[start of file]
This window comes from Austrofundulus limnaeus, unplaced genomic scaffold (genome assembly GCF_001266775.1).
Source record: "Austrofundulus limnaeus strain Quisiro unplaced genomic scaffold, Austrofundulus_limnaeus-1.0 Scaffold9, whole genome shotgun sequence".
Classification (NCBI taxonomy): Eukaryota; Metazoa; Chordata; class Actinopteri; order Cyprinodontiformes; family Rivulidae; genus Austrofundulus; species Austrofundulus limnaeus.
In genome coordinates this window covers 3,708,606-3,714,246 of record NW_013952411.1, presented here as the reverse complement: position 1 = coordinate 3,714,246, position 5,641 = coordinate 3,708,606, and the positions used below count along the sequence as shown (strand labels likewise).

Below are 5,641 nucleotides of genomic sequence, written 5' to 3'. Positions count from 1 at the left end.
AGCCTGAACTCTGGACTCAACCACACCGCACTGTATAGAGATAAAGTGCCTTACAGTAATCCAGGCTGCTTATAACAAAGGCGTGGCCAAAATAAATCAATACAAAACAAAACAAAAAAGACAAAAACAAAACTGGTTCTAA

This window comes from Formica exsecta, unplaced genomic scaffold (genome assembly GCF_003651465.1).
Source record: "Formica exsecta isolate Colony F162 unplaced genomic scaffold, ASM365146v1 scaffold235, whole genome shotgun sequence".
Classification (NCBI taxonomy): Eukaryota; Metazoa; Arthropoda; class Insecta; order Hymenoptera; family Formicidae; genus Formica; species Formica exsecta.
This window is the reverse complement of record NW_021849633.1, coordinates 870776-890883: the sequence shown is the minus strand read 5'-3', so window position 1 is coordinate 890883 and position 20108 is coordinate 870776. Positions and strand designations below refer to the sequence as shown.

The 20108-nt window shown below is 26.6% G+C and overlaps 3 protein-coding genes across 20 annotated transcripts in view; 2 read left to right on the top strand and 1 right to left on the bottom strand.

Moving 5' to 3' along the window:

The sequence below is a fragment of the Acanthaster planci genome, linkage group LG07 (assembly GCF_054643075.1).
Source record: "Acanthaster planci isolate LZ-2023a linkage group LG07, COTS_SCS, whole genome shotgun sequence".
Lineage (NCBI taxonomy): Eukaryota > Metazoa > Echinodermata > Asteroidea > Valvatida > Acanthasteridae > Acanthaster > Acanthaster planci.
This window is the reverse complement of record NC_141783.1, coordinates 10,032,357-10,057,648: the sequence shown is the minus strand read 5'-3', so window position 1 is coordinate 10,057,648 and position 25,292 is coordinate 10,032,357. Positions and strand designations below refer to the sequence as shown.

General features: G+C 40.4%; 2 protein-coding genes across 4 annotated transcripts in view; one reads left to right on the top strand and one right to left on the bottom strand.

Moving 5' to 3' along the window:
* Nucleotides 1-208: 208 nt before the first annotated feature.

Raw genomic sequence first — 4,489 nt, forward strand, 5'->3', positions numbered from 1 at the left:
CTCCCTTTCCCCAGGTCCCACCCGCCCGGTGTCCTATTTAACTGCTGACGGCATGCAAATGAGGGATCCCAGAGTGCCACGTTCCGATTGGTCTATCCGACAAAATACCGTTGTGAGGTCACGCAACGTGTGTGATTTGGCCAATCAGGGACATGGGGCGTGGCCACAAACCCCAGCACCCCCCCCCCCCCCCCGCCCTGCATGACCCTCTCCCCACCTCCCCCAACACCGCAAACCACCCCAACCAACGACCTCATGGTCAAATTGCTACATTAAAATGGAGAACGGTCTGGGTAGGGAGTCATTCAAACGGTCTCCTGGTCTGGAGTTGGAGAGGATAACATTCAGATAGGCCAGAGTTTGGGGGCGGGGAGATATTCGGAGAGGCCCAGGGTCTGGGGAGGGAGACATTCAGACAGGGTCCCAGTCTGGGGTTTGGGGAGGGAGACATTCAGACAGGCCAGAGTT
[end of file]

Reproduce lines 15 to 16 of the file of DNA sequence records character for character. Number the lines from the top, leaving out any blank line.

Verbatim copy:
Lineage (NCBI taxonomy): Eukaryota > Metazoa > Echinodermata > Asteroidea > Valvatida > Acanthasteridae > Acanthaster > Acanthaster planci.
This window is the reverse complement of record NC_141783.1, coordinates 10,032,357-10,057,648: the sequence shown is the minus strand read 5'-3', so window position 1 is coordinate 10,057,648 and position 25,292 is coordinate 10,032,357. Positions and strand designations below refer to the sequence as shown.